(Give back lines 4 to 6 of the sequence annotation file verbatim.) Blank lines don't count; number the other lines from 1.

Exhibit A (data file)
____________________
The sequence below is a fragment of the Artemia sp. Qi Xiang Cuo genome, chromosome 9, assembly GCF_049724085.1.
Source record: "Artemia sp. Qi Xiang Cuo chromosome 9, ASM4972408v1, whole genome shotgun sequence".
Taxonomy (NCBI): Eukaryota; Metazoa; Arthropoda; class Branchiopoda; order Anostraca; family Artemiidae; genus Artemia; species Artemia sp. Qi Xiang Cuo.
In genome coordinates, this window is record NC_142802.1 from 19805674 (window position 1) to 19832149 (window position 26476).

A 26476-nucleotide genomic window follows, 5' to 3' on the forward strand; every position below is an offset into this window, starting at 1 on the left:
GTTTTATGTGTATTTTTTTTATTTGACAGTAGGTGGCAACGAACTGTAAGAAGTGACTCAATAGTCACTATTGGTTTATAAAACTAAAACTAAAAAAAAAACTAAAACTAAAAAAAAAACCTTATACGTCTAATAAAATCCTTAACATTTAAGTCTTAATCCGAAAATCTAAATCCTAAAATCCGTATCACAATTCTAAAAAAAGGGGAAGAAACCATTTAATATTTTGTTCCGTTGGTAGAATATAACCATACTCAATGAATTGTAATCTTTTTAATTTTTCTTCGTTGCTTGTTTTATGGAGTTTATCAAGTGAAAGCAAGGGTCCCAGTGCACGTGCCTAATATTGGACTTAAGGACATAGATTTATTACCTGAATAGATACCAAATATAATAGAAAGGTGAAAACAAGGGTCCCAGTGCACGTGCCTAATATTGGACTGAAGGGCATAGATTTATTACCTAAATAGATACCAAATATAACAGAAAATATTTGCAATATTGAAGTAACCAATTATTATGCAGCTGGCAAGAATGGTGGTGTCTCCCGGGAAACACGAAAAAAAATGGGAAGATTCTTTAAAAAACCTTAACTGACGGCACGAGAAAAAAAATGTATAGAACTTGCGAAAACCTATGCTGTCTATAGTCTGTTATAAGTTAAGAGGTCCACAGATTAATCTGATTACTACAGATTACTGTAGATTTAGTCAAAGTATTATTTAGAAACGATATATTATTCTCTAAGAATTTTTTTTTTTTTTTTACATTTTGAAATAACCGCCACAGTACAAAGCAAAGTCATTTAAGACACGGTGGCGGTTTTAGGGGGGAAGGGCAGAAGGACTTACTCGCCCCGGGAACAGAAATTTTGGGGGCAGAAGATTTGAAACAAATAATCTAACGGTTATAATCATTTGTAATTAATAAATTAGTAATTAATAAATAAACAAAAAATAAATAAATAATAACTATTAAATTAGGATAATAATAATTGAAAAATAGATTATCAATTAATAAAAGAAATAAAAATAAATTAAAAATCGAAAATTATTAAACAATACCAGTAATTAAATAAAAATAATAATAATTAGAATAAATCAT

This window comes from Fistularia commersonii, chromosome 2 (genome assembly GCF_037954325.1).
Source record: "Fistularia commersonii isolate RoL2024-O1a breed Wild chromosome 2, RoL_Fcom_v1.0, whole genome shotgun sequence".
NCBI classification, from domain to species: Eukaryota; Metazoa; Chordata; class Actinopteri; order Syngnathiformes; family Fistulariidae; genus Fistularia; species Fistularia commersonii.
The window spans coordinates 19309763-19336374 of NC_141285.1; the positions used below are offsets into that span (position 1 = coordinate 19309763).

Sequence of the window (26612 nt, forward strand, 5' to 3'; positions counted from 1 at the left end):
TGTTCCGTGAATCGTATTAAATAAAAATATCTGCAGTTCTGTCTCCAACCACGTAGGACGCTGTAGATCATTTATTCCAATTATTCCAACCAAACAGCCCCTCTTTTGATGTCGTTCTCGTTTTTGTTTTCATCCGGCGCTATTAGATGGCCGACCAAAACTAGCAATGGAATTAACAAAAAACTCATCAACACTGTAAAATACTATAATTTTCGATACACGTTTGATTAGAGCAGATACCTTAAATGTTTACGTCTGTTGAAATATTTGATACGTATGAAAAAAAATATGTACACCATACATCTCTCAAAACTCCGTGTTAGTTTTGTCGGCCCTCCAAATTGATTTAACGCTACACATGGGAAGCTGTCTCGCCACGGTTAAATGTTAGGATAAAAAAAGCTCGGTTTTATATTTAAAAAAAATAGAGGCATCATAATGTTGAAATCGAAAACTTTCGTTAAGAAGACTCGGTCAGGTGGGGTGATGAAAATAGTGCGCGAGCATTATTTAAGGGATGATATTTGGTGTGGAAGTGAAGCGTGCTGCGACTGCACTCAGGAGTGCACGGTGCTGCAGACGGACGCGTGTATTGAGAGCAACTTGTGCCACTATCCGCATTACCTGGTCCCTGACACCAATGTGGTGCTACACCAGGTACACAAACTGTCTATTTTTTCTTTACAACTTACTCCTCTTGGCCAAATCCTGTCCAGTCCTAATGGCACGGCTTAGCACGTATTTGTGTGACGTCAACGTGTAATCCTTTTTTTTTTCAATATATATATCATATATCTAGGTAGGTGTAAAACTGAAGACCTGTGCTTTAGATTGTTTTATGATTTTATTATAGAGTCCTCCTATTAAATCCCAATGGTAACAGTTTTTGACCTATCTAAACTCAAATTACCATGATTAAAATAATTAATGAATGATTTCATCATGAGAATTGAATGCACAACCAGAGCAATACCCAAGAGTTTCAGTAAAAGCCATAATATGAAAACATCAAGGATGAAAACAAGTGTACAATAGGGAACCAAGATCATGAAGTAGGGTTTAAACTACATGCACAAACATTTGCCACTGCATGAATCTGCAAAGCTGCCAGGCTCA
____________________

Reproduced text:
In genome coordinates, this window is record NC_142802.1 from 19805674 (window position 1) to 19832149 (window position 26476).

A 26476-nucleotide genomic window follows, 5' to 3' on the forward strand; every position below is an offset into this window, starting at 1 on the left:
GTTTTATGTGTATTTTTTTTATTTGACAGTAGGTGGCAACGAACTGTAAGAAGTGACTCAATAGTCACTATTGGTTTATAAAACTAAAACTAAAAAAAAAACTAAAACTAAAAAAAAAACCTTATACGTCTAATAAAATCCTTAACATTTAAGTCTTAATCCGAAAATCTAAATCCTAAAATCCGTATCACAATTCTAAAAAAAGGGGAAGAAACCATTTAATATTTTGTTCCGTTGGTAGAATATAACCATACTCAATGAATTGTAATCTTTTTAATTTTTCTTCGTTGCTTGTTTTATGGAGTTTATCAAGTGAAAGCAAGGGTCCCAGTGCACGTGCCTAATATTGGACTTAAGGACATAGATTTATTACCTGAATAGATACCAAATATAATAGAAAGGTGAAAACAAGGGTCCCAGTGCACGTGCCTAATATTGGACTGAAGGGCATAGATTTATTACCTAAATAGATACCAAATATAACAGAAAATATTTGCAATATTGAAGTAACCAATTATTATGCAGCTGGCAAGAATGGTGGTGTCTCCCGGGAAACACGAAAAAAAATGGGAAGATTCTTTAAAAAACCTTAACTGACGGCACGAGAAAAAAAATGTATAGAACTTGCGAAAACCTATGCTGTCTATAGTCTGTTATAAGTTAAGAGGTCCACAGATTAATCTGATTACTACAGATTACTGTAGATTTAGTCAAAGTATTATTTAGAAACGATATATTATTCTCTAAGAATTTTTTTTTTTTTTTTACATTTTGAAATAACCGCCACAGTACAAAGCAAAGTCATTTAAGACACGGTGGCGGTTTTAGGGGGGAAGGGCAGAAGGACTTACTCGCCCCGGGAACAGAAATTTTGGGGGCAGAAGATTTGAAACAAATAATCTAACGGTTATAATCATTTGTAATTAATAAATTAGTAATTAATAAATAAACAAAAAATAAATAAATAATAACTATTAAATTAGGATAATAATAATTGAAAAATAGATTATCAATTAATAAAAGAAATAAAAATAAATTAAAAATCGAAAATTATTAAACAATACCAGTAATTAAATAAAAATAATAATAATTAGAATAAATCAT